A few episodes into Top Chef no one even thought twice about Casey. And now, here she is in the final three, ready to steamroll Dale and Hung, her competition.
Even after being out of the Top Chef world for one month (between the final five and final four - "Literally we were plucked from society and dropped into a washing machine, then plucked out again and then dropped back into it," Casey said), the Texan gal came back with her skills a-blazing and took the quickfire win. Granted, she didn't win the elimination challenge (that title went to Dale), but most viewers have agreed that the real competition is between Casey and Hung.
Hung said he originally believed the final four would consist of Tre, himself, Lia, and "probably Casey." Once Casey started to consistently be praised by the judges, and Tre and Lia were eliminated, he definitely knew that Casey was a viable competitor (Although Hung did say, "I don't feel competition at all... I did not really feel threatened by any people's skills.")
Casey's take on the situation? "I know that I did start giving him a run for his money. I felt him sort of looking at me differently and talking to me differently." Casey said Hung started to ask her questions about her restaurant and her menu, although she wasn't blind to his motives. She said she kept thinking, "Quit sizing me up, dude. I wasn't born yesterday."
So what was the turning point for Casey? "I think initially you start trying to do too much and go way overboard trying to impress everyone." She explained. "After awhile it became more comfortable and I kind of found my groove... You start listening to what the judges say. I was watching one of the reruns the other morning and Padma said something like, 'The challenge is simple,' so I'm like okay, that's a clue word. That means keep it simple. They don't want to see you do something crazy. It's a simple challenge." As Casey became more at ease she said "I felt like the dishes started winning."
Casey doesn't attribute her winning to luck, but to skill, and preparation. For the final four challenge, the cheftestants were sent to Aspen, and it was quite obvious, based on the previous seasons, that the chefs' challenges would include local cuisine. Casey took advantage of that knowledge. "I studied the fish that were in season. I actually called my produce purveyor here. He has a branch in Denver and I actually called there and had them fax me a sheet of local produce that was available to them, knowing the show would have to use local purveyors."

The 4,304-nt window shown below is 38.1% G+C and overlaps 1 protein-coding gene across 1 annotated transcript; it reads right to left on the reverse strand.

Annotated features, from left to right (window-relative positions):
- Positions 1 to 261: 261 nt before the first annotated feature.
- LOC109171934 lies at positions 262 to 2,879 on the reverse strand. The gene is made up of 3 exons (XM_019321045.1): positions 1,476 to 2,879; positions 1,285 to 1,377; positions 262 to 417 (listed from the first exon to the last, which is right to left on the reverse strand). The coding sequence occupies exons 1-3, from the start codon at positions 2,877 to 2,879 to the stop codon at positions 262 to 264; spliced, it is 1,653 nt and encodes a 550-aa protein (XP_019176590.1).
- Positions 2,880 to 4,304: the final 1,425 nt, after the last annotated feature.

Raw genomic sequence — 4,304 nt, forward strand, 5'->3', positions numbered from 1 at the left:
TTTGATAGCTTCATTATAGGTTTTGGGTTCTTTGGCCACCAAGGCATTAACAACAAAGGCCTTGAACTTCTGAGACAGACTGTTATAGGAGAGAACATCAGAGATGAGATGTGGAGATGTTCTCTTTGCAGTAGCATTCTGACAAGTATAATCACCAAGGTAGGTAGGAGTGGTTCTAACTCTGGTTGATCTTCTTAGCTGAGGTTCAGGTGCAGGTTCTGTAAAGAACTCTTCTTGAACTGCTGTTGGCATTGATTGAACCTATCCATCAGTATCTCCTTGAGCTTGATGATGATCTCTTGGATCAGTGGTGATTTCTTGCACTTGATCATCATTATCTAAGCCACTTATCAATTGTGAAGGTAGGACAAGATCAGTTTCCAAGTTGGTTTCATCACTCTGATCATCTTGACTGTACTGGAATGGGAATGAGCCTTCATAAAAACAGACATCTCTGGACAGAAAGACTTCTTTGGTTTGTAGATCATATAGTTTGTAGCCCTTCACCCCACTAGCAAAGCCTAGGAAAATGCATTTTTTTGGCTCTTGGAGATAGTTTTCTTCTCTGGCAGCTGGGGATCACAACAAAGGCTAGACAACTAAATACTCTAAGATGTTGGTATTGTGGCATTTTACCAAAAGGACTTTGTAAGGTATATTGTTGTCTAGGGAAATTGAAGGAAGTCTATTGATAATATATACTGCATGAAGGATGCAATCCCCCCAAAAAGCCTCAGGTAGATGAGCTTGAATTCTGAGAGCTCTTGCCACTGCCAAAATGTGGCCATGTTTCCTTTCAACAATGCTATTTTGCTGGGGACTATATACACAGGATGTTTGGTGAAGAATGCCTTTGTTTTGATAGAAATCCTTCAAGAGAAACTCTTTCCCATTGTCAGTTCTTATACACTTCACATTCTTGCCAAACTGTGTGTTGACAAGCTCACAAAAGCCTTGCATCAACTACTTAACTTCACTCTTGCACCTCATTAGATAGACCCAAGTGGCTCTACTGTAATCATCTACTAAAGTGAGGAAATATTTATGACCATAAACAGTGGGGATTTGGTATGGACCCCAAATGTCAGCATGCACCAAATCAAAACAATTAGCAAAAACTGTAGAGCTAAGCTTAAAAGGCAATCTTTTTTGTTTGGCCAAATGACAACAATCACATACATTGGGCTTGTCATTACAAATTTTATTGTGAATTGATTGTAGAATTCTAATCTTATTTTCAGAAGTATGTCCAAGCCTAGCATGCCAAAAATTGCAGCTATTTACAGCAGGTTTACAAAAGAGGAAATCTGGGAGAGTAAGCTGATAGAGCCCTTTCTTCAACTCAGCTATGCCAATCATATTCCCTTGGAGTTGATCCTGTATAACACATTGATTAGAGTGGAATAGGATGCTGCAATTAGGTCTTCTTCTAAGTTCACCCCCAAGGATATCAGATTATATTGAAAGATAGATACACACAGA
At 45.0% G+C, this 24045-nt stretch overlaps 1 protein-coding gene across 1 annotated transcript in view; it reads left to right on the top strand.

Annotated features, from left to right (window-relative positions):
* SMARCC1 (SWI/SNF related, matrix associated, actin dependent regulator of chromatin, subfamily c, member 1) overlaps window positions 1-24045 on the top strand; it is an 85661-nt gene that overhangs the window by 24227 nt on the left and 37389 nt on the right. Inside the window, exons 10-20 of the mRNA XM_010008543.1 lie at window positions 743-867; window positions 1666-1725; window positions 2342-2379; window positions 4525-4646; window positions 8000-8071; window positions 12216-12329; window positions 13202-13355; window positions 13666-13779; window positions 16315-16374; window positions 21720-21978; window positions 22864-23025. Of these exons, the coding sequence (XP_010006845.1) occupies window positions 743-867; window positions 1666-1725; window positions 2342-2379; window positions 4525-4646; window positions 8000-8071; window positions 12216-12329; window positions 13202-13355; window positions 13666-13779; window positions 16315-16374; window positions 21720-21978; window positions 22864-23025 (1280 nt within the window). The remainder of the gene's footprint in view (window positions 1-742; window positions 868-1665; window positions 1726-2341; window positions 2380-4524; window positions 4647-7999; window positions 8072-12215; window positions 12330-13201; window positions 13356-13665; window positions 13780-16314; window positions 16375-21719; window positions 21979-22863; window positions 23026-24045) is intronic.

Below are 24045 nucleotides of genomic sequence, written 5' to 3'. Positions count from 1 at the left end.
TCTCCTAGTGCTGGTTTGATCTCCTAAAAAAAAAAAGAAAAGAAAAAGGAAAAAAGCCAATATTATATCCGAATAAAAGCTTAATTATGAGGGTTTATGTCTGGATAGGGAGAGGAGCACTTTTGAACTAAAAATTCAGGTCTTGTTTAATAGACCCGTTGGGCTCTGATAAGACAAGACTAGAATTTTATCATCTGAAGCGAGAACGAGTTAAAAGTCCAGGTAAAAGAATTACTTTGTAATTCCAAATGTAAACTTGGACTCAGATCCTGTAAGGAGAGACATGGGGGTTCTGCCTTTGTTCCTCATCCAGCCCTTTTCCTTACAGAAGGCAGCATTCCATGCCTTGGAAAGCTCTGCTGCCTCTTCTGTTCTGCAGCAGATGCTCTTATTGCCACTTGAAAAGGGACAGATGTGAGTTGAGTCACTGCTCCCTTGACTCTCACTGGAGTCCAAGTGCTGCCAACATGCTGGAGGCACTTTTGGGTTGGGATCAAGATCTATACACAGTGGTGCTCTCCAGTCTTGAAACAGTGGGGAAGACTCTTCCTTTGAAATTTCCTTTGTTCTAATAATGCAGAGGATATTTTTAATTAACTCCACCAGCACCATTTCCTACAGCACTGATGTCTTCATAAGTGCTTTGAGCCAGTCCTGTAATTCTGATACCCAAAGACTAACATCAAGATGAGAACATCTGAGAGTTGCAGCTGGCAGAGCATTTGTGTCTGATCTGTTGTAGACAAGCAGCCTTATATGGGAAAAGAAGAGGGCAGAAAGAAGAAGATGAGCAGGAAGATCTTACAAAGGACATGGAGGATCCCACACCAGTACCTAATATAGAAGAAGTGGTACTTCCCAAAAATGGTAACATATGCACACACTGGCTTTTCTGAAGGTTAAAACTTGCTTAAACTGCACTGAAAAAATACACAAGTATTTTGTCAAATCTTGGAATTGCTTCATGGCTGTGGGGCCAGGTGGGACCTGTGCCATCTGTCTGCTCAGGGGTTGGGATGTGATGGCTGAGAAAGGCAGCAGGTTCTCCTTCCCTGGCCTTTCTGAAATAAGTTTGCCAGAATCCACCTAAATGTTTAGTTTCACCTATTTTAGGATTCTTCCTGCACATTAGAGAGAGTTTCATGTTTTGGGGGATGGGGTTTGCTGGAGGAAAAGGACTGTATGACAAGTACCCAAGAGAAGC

Yet Casey also didn't take her prep work for granted. "Definitely I did know that they could change it at any given second. There could be twists and turns... There's really no way to prepare... That's their main purpose - to trip you up."
And although the judges' job was to throw off the contestants, Casey couldn't be happier with them. "I really love Colicchio. I just think he is the coolest guy," she said. And as for Anthony Bourdain? "If he ever wants to sit down and have a beer... we could smoke cigarettes together. I don't smoke, but I would!" And later, while saying that she would "love, love, love to have Anthony Bourdain's job," she added, "If we got married, that would be awesome!"
Of course Casey said all of that with a sense of humor, which is part of what makes her so likeable. She's a great chef, has a charming personality, and has integrity - all qualities, which, together, make a Top Chef.
On top of that, Casey has one attribute that makes her different from the previous Top Chef winners, Harold and Ilan - Casey is a woman. "I'm not pulling the woman card, but I think it's time for women to be recognized," she said. "It has been a male dominated business, but there are some females putting themselves on the map.
Top Chef judge Gail Simmons seemed to share the sentiment, as she wrote in her Bravo TV blog, "Along with the obvious physical stresses that any kitchen imposes, there was an undercurrent that made me feel as if I had to prove myself just a little more than everyone else because I was a girl... It pains me to think that even in 2007, most top kitchens in the country are still heavily male dominated."
Of course, Casey said, "It'd be a really cool thing for a female to win."
And if Casey does win, what will she do with the $100,000 Top Chef prize? For one, she won't be following in season one winner Harold's footsteps. "I'm really happy where I'm at currently. I don’t plan on leaving this restaurant, so it's not like I'm opening a restaurant or doing anything immediate," she said. Instead Casey would like to invest it and use it to travel. "I want to experience so many different countries and their cuisine and techniques... It's very pricy. I definitely can't do it on my chef's salary!"
Luckily for viewers, we'll finally found out who will win this third season of Top Chef on Wednesday night at 10 p.m. on Bravo. Will it be Dale, the underdog? Hung, the extremely competitive one? Or Casey, the chef who came out of the woodwork to surprise us all? Tune in to find out!